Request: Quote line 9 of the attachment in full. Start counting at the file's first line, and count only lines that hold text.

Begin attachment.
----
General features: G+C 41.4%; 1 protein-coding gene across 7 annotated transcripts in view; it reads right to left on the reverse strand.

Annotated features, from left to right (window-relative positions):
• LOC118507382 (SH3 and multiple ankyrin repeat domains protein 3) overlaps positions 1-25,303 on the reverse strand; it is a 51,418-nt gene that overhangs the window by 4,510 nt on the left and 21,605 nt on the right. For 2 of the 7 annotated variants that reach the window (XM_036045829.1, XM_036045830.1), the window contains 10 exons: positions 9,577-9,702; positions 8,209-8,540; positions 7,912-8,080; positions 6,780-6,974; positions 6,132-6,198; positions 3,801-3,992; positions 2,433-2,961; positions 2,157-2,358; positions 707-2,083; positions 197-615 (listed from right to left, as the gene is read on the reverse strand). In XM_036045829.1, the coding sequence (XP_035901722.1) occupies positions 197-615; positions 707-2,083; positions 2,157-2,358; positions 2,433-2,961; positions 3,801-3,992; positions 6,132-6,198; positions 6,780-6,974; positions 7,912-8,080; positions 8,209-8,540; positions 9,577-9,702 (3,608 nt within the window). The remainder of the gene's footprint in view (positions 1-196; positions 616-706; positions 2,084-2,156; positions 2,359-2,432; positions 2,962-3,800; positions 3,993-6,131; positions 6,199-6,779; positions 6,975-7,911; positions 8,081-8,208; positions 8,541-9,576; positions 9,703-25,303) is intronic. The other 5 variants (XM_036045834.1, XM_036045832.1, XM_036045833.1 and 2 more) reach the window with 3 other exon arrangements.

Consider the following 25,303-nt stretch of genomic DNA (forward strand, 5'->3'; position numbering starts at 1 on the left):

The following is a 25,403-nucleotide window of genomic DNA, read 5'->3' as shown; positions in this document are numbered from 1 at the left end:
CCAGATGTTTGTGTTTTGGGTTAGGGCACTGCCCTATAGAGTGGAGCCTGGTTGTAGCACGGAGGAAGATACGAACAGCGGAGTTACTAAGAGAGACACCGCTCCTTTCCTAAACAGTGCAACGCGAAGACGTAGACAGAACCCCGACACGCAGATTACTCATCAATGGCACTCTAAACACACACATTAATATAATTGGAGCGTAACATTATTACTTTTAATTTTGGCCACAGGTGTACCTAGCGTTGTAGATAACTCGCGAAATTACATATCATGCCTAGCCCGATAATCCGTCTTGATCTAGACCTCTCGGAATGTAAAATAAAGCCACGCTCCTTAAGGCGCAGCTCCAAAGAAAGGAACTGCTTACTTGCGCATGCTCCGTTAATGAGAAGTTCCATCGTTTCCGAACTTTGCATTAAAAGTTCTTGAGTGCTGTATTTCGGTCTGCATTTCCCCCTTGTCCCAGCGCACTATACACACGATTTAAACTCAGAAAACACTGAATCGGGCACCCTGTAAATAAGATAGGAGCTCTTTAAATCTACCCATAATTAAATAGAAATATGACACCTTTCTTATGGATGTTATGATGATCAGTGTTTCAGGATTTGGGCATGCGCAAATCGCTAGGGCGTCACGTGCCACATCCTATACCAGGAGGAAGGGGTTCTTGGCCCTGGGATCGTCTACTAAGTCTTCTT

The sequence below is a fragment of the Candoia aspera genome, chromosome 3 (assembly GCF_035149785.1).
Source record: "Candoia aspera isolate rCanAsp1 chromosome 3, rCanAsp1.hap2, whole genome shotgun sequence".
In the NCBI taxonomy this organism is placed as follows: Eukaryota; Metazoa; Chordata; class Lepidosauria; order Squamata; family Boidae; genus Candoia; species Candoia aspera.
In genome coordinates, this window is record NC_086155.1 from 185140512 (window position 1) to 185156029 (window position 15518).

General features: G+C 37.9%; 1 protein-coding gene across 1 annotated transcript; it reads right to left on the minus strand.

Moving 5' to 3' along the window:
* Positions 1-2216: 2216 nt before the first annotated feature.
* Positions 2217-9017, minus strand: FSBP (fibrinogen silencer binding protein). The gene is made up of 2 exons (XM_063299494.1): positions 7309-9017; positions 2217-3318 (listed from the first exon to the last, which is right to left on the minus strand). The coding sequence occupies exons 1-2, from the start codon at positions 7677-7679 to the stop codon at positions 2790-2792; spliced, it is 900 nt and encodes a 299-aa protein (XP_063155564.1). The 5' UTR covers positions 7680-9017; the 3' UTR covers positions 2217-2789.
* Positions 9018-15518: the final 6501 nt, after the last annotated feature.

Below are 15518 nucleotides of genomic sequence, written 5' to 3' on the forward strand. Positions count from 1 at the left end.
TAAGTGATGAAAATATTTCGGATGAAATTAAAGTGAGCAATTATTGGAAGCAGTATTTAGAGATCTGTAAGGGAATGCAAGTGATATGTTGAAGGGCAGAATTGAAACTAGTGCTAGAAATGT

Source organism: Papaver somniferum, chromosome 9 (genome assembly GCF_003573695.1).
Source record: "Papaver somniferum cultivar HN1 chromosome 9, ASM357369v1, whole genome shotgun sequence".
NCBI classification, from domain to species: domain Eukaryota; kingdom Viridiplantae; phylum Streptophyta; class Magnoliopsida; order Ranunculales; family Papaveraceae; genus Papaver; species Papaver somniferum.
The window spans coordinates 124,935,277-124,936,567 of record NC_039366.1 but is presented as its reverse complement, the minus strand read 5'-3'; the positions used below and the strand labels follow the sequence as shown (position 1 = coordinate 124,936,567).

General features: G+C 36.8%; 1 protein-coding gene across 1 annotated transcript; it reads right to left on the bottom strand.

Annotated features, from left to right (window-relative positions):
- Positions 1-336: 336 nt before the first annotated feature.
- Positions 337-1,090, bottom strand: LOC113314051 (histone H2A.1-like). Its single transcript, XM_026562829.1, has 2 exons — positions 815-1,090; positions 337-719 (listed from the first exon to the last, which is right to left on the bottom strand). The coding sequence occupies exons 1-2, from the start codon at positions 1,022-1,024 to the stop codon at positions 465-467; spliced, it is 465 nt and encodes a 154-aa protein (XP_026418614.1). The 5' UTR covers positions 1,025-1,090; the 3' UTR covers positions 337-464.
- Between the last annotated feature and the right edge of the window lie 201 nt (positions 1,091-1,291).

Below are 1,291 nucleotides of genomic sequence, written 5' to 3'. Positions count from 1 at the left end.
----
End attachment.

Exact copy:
In the NCBI taxonomy this organism is placed as follows: Eukaryota; Metazoa; Chordata; class Lepidosauria; order Squamata; family Boidae; genus Candoia; species Candoia aspera.